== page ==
Luke 1:5-13 [14-25] 57-80 John the Baptist’s birth;
Blessed be the God of Israel who has looked favorably on his people.
This is a narrative that should be familiar to Zechariah. He and his wife Elizabeth are both of lineages of the temple and priesthood. Both of them are descended from Aaron, and they are named as righteous before God, living blamelessly. That description echoes that of Job, which should be a warning to those of us who remember how that turned out. Zechariah and Elizabeth are old, they have no children, and Elizabeth is barren. Does any of this sound familiar?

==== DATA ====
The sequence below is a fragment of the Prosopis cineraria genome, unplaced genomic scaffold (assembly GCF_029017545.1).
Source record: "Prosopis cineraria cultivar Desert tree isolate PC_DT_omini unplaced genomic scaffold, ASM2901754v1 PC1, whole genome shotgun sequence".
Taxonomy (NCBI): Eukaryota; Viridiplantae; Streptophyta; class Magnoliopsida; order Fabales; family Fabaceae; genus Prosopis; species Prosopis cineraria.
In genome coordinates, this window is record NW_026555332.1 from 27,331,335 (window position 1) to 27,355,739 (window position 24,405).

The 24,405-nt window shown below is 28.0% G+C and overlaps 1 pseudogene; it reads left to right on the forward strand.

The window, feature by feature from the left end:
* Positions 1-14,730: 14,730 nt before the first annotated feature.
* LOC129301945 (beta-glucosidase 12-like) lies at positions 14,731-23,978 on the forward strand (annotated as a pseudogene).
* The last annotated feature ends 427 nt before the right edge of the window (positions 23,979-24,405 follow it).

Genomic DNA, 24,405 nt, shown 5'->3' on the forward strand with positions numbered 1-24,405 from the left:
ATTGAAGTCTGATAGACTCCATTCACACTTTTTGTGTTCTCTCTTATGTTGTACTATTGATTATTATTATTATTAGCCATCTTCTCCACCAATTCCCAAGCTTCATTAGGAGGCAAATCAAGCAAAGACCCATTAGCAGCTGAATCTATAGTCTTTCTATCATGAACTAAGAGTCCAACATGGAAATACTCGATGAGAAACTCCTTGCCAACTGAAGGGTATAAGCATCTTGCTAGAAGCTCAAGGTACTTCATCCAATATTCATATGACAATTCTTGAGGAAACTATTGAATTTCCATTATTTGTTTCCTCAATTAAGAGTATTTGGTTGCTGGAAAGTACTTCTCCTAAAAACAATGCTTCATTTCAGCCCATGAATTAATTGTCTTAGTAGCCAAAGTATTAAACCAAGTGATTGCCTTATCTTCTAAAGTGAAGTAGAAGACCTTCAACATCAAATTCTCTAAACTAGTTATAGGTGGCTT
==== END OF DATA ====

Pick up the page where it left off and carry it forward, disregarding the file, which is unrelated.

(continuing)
If we go all the way back to Genesis 17, Abram gets this same type of visit, and has the same type of response. As a matter of fact, Abram laughs. (That’s right, Abram laughs in 17, Sarai laughs in 18, but most people only know Sarai’s laughter.) In Genesis, God follows through on the promise, with no real punishment for disbelief. In Luke, Gabriel silences Zechariah for his disbelief.
The promised child is born, Zechariah sings, and the story repeats. The story of the promise of a child that will begin the process of blessing the world, born to unlikely parents, begins again. Zechariah wasn’t ready for God to include him and Elizabeth in the story. Are we? Do we know the story well enough to recognize when God is at work right in front of us?